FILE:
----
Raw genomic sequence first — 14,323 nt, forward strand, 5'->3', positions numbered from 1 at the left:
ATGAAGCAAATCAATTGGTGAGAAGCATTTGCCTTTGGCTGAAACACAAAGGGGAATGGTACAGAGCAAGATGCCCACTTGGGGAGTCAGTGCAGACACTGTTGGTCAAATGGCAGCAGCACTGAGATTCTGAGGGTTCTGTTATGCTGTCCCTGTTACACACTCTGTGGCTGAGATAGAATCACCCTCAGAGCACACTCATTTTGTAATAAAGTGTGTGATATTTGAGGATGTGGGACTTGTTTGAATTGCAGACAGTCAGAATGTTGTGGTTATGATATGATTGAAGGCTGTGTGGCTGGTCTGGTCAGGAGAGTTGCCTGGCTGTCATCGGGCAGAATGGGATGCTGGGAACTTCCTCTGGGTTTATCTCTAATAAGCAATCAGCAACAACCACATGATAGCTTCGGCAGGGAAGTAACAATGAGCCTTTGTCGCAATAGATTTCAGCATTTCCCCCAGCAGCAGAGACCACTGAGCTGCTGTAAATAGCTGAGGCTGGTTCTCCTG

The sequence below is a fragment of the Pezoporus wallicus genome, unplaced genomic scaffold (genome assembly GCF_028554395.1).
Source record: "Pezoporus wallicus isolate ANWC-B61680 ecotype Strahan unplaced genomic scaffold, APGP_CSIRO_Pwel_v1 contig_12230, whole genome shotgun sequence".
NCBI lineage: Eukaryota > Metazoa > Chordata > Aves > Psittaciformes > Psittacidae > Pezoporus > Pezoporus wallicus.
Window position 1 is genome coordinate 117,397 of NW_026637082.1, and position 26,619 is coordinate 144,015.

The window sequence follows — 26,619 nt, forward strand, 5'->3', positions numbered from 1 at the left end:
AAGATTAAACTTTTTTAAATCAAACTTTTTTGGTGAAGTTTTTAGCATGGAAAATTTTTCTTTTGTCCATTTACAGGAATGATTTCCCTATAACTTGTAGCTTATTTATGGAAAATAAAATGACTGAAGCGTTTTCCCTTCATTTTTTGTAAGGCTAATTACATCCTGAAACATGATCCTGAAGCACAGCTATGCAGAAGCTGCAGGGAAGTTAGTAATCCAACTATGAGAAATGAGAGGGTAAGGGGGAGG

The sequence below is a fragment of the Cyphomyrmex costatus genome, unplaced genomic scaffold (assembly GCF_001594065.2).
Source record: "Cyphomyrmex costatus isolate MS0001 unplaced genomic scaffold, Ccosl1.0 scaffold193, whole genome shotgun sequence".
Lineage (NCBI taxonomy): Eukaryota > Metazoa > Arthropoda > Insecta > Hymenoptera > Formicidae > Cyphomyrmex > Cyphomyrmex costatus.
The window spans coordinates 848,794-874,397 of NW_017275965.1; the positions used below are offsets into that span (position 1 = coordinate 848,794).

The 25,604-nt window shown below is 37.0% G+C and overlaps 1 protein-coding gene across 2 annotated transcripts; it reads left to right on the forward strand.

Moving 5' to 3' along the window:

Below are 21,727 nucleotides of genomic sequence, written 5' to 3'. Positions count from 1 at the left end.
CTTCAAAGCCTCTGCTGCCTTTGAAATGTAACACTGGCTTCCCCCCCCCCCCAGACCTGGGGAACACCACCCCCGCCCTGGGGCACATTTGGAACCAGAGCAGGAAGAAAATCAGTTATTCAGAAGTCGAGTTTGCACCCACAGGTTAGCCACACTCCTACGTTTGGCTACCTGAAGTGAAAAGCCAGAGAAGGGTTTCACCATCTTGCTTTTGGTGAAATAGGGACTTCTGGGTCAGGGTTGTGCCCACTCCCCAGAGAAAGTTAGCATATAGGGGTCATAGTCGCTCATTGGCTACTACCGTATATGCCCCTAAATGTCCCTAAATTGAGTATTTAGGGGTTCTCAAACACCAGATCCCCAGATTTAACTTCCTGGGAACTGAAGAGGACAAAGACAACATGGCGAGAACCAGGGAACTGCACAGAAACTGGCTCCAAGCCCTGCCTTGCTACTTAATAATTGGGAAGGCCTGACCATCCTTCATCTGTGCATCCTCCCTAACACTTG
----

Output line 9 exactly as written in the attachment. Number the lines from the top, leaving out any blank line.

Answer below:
The sequence below is a fragment of the Cyphomyrmex costatus genome, unplaced genomic scaffold (assembly GCF_001594065.2).